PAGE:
What of the much-vaunted prices and incomes accord? The more the Government points to the accord, the less credible its wages policy appears. When the Government wakes up to the community's lack of confidence and justifiable scepticism about the accord, hopefully this Government will cease mouthing the virtues and get on with the job of designing an effective wages policy which corresponds with economic reality and does not require a fiddle here or a fiddle there or a policy contortion over this wage claim or that dispute in order to hold together the appearance of the accord. The accord is now like tissue paper bound over a wire frame. The economic winds are blowing through it and this Government and its Ministers are seeking desperately to stick it back together; yet they cannot do so.

I now turn to discounting. It is absurd for the Government to say that it might use increased revenues from the decline of the dollar to compensate business for the devaluation's potentially damaging effect on wages under our present wage fixation system. This reflects the absolute absurdity of the present system. Why does the Government not directly address and resolve the wages devaluation question, instead of coming up with elaborate and unwieldy attempts to patch up the problem-a fiddle here and a fiddle there?

The need for discounting highlights the deep structural flaws within the accord. If the Government's wages policy is profoundly flawed, it is also deeply corrupt, for under the accord anything goes. Public servants wanted a pay rise over and above consumer price index-based wage increases and outside the wage fixation guidelines. Despite the accord, the Government supports a pay rise for public servants. The Government, despite the accord, tolerates regular outbursts of militant union action in the building and maritime industries. Despite the accord and its much-touted mutual responsibilities, the Government allows Queensland to be blockaded. Once again today in this chamber we heard the absolute non-answer by the Minister for Employment and Industrial Relations (Mr Willis) and an explanation of his response on how to handle this problem: Sit on your hands and do nothing. If all this can be fitted in under the umbrella of the accord, what else could be in the future? No wonder our Australian dollar has plummeted. No wonder the international and domestic business communities have grave doubts about Australia's economy. They understand the state of the fundamentals and they are reacting accordingly.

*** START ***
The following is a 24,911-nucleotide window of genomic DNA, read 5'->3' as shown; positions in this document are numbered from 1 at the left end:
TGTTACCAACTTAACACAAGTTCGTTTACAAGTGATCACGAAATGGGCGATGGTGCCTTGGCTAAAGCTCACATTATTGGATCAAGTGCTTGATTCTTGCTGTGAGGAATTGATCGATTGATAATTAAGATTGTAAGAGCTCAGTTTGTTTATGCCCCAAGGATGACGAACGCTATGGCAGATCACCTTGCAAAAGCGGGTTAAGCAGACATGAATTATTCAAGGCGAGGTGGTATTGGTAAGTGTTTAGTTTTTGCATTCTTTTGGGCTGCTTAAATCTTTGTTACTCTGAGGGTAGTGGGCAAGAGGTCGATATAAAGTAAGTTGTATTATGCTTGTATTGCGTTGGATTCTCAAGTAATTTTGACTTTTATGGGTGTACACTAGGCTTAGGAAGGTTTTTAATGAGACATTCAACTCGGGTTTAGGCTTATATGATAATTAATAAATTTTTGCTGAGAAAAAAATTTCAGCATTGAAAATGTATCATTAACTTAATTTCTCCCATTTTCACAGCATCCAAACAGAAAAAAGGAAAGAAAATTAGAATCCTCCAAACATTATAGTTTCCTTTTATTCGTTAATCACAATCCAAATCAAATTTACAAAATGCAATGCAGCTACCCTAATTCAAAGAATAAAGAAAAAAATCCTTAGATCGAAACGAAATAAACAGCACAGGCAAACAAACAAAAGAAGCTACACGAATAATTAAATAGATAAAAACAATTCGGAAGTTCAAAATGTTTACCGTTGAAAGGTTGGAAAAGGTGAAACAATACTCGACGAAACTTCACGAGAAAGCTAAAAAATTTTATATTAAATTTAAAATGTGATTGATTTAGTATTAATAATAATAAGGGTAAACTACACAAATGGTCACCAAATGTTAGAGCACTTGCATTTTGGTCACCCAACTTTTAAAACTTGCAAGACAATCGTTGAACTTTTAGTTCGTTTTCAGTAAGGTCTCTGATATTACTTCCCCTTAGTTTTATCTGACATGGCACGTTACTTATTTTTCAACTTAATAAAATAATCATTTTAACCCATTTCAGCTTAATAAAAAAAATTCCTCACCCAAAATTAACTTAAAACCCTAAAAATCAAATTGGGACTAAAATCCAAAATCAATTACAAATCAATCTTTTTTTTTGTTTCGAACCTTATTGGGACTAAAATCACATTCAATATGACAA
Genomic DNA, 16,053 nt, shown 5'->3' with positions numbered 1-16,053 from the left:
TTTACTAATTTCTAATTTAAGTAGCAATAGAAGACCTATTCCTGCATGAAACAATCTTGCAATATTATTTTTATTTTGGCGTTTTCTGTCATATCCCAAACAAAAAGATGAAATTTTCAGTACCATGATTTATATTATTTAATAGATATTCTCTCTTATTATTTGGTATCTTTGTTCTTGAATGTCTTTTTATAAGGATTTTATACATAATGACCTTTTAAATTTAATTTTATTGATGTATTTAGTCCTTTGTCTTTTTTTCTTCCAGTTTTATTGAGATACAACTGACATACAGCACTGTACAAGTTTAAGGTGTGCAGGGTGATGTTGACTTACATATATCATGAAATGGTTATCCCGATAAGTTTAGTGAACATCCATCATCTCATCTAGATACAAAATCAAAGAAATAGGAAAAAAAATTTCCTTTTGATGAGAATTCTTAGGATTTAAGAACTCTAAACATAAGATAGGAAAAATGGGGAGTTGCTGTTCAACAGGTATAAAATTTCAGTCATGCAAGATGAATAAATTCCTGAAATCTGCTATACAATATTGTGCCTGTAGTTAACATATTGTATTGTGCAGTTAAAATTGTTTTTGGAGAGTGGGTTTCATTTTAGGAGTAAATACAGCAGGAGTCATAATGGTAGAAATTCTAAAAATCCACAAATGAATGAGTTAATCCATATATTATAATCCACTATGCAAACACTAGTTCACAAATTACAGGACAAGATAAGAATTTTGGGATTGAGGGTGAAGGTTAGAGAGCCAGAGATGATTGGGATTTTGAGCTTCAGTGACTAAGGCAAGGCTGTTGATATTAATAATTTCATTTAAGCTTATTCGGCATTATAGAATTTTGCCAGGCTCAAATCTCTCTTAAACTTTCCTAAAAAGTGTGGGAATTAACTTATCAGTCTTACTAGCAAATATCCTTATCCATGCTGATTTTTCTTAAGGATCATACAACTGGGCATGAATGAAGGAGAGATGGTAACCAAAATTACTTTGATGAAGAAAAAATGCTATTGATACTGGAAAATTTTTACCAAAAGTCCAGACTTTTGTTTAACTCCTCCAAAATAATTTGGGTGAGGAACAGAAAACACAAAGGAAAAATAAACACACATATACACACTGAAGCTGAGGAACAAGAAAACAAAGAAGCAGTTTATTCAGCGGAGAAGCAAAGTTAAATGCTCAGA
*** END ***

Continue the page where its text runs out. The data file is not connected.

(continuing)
Much of the crisis of confidence can be pinned directly on this weakness-a rubbery and ineffective wages policy with all the burden and uncertainty borne by employers. Many wins over the Government have been chalked up by the ACTU and some unions. Let me look at the productivity case expected in the future. The debacle over the forthcoming ACTU productivity case has reinforced perceptions of Government confusion and proneness to ACTU influence. The Press has summed it up. I quote from the Sydney Morning Herald of 12 April: 'Wages: Hawke Bows to the ACTU'. It might have gone on to say 'Hawke Bows and Scrapes'. From the Australian of the same day: 'Hawke and the Accord: Fading Together?'. Fading fast, very fast indeed.